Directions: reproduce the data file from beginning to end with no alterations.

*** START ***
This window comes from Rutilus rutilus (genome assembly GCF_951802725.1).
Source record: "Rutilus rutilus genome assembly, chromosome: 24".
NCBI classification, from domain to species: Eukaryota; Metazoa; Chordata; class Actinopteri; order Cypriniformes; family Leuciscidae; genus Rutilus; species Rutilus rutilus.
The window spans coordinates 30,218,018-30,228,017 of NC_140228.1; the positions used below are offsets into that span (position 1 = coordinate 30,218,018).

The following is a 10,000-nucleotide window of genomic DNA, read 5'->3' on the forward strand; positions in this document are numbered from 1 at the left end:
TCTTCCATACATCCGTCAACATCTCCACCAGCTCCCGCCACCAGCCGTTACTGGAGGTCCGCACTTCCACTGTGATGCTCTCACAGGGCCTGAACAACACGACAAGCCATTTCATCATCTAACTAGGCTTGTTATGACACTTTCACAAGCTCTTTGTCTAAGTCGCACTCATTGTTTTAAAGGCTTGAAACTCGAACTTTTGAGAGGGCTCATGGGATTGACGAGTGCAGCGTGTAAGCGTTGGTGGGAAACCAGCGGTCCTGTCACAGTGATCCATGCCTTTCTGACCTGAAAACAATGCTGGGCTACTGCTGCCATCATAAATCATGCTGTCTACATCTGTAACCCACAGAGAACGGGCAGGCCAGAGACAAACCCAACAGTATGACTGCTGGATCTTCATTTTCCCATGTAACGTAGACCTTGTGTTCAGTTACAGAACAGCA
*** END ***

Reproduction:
This window comes from Rutilus rutilus (genome assembly GCF_951802725.1).
Source record: "Rutilus rutilus genome assembly, chromosome: 24".
NCBI classification, from domain to species: Eukaryota; Metazoa; Chordata; class Actinopteri; order Cypriniformes; family Leuciscidae; genus Rutilus; species Rutilus rutilus.
The window spans coordinates 30,218,018-30,228,017 of NC_140228.1; the positions used below are offsets into that span (position 1 = coordinate 30,218,018).

The following is a 10,000-nucleotide window of genomic DNA, read 5'->3' on the forward strand; positions in this document are numbered from 1 at the left end:
TCTTCCATACATCCGTCAACATCTCCACCAGCTCCCGCCACCAGCCGTTACTGGAGGTCCGCACTTCCACTGTGATGCTCTCACAGGGCCTGAACAACACGACAAGCCATTTCATCATCTAACTAGGCTTGTTATGACACTTTCACAAGCTCTTTGTCTAAGTCGCACTCATTGTTTTAAAGGCTTGAAACTCGAACTTTTGAGAGGGCTCATGGGATTGACGAGTGCAGCGTGTAAGCGTTGGTGGGAAACCAGCGGTCCTGTCACAGTGATCCATGCCTTTCTGACCTGAAAACAATGCTGGGCTACTGCTGCCATCATAAATCATGCTGTCTACATCTGTAACCCACAGAGAACGGGCAGGCCAGAGACAAACCCAACAGTATGACTGCTGGATCTTCATTTTCCCATGTAACGTAGACCTTGTGTTCAGTTACAGAACAGCA